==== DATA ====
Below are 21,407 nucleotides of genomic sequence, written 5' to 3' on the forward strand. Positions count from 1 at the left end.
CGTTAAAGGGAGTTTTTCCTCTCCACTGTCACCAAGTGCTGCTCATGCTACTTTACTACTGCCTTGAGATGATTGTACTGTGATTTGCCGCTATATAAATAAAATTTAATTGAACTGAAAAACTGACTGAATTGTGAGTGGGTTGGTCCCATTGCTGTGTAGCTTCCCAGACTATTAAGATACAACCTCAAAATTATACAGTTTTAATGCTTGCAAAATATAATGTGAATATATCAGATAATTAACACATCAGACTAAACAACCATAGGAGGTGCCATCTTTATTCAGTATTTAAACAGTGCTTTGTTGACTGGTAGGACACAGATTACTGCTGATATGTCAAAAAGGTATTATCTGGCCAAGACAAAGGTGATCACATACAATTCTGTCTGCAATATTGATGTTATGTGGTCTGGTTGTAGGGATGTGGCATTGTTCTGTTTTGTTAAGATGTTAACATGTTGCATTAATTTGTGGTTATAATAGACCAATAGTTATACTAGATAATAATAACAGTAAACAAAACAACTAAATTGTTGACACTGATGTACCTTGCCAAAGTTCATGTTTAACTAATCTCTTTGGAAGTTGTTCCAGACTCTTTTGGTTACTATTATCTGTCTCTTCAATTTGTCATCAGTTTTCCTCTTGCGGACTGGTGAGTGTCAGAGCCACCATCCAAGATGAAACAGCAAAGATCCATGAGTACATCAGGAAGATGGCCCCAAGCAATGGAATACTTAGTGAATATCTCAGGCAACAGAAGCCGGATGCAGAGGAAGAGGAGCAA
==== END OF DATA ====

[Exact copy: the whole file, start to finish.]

Below are 21,407 nucleotides of genomic sequence, written 5' to 3' on the forward strand. Positions count from 1 at the left end.
CGTTAAAGGGAGTTTTTCCTCTCCACTGTCACCAAGTGCTGCTCATGCTACTTTACTACTGCCTTGAGATGATTGTACTGTGATTTGCCGCTATATAAATAAAATTTAATTGAACTGAAAAACTGACTGAATTGTGAGTGGGTTGGTCCCATTGCTGTGTAGCTTCCCAGACTATTAAGATACAACCTCAAAATTATACAGTTTTAATGCTTGCAAAATATAATGTGAATATATCAGATAATTAACACATCAGACTAAACAACCATAGGAGGTGCCATCTTTATTCAGTATTTAAACAGTGCTTTGTTGACTGGTAGGACACAGATTACTGCTGATATGTCAAAAAGGTATTATCTGGCCAAGACAAAGGTGATCACATACAATTCTGTCTGCAATATTGATGTTATGTGGTCTGGTTGTAGGGATGTGGCATTGTTCTGTTTTGTTAAGATGTTAACATGTTGCATTAATTTGTGGTTATAATAGACCAATAGTTATACTAGATAATAATAACAGTAAACAAAACAACTAAATTGTTGACACTGATGTACCTTGCCAAAGTTCATGTTTAACTAATCTCTTTGGAAGTTGTTCCAGACTCTTTTGGTTACTATTATCTGTCTCTTCAATTTGTCATCAGTTTTCCTCTTGCGGACTGGTGAGTGTCAGAGCCACCATCCAAGATGAAACAGCAAAGATCCATGAGTACATCAGGAAGATGGCCCCAAGCAATGGAATACTTAGTGAATATCTCAGGCAACAGAAGCCGGATGCAGAGGAAGAGGAGCAA